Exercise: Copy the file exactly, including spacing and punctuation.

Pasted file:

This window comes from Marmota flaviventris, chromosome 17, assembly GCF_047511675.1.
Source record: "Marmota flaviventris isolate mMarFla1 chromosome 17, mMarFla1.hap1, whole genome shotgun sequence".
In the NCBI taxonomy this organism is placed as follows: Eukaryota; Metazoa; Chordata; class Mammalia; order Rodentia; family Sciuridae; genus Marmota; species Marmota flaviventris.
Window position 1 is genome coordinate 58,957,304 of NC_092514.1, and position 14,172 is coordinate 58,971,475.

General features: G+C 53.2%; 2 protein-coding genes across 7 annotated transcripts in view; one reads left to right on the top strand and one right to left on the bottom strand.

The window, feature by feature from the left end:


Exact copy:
This window comes from Marmota flaviventris, chromosome 17, assembly GCF_047511675.1.
Source record: "Marmota flaviventris isolate mMarFla1 chromosome 17, mMarFla1.hap1, whole genome shotgun sequence".
In the NCBI taxonomy this organism is placed as follows: Eukaryota; Metazoa; Chordata; class Mammalia; order Rodentia; family Sciuridae; genus Marmota; species Marmota flaviventris.
Window position 1 is genome coordinate 58,957,304 of NC_092514.1, and position 14,172 is coordinate 58,971,475.

General features: G+C 53.2%; 2 protein-coding genes across 7 annotated transcripts in view; one reads left to right on the top strand and one right to left on the bottom strand.

The window, feature by feature from the left end: